Chief Superintendent Jason Harwin acknowledged officers were currently involved in “live investigations” but said recent suggestions that there were at least 300 victims in Rotherham were “wrong”.
Mr Harwin said the claims played into offenders’ hands by undermining the community’s confidence in reporting grooming to police and said the actual number of victims was in “low double figures”.
Senior officers at the South Yorkshire force said they were “frustrated” by recent reports which claimed police and council officers in Rotherham turned a “blind eye” to co-ordinated sex attacks by Asian men.
Mr Harwin, the force’s commander for the Rotherham district, denied the issue was unique to the town and said: “Any suggestion that we are reluctant to investigate such allegations is not true.
“We can’t go into individual cases, but the issue around 300 individuals being identified as being abused is wrong.
“One of the areas of work we do is early identification, which involves understanding the characteristics of individuals which make them more vulnerable to be exposed to such offences.
“The 300 people who have been spoken about are individuals who have been identified as being more vulnerable to being exposed to sexual exploitation, not victims.”
Both police and council officials have refuted claims that Rotherham has a higher than average number of grooming cases and said it was recognised nationally for “good practice” in dealing with the issue.
Mr Harwin warned that sustained criticism of the police based on “erroneous” information would lead to people keeping their concerns to themselves leaving victims to suffer.
He added: “What I would not want is for all the work done by dedicated staff in keeping young people safe to be lost because of reports which have not presented a full and accurate picture.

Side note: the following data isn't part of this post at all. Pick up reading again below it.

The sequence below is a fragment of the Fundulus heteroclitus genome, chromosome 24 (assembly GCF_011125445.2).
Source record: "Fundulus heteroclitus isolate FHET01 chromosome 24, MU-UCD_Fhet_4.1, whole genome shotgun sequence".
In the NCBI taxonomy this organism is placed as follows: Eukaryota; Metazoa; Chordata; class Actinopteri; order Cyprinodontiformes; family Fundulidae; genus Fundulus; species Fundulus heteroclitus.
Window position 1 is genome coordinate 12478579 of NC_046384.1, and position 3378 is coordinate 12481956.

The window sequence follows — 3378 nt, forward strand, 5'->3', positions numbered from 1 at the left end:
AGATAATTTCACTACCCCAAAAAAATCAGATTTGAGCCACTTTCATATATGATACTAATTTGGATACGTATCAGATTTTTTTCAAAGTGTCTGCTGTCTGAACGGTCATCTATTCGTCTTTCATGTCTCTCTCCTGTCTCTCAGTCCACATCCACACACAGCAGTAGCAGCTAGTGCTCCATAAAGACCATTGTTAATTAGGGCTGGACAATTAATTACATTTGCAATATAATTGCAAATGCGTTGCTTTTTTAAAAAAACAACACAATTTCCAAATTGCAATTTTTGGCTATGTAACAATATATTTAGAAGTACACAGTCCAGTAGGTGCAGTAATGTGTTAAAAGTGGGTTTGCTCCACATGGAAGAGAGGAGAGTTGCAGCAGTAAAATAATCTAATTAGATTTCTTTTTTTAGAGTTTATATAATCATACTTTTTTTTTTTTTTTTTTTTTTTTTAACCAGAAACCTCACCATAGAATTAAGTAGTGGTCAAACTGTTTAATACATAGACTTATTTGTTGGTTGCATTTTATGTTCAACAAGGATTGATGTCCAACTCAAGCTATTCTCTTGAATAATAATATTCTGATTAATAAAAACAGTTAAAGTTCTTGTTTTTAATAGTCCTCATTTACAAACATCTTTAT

“Yes, we have had high-profile cases in South Yorkshire involving Asian males but the important thing is to make sure there is no hidden crime, so if people have concerns they need to report it.
“It’s a frustration for us because potentially all the work we have done over the years to get confidence and trust could potentially have been destroyed.”
Rotherham’s MP Denis MacShane has called for an full independent inquiry into child sex exploitation, including what he has described as the “cultural roots of the problem.”
Mr MacShane has called on police, council officials and Asian leaders to abandon their “unwillingness”to accept the reality that Asian men were involved and help tackle the problem.
But Mr Harwin denied that there was any reluctance to talk about or investigate such crimes because of concerns about stirring up racial tension.
He pointed to a series of convictions in 2010 in which five Asian men were sentenced to a total of 32-and-a-half years in prison and said: “This is not about race or religion, it is about individuals who live in our communities who are targeting vulnerable people, and committing offences.”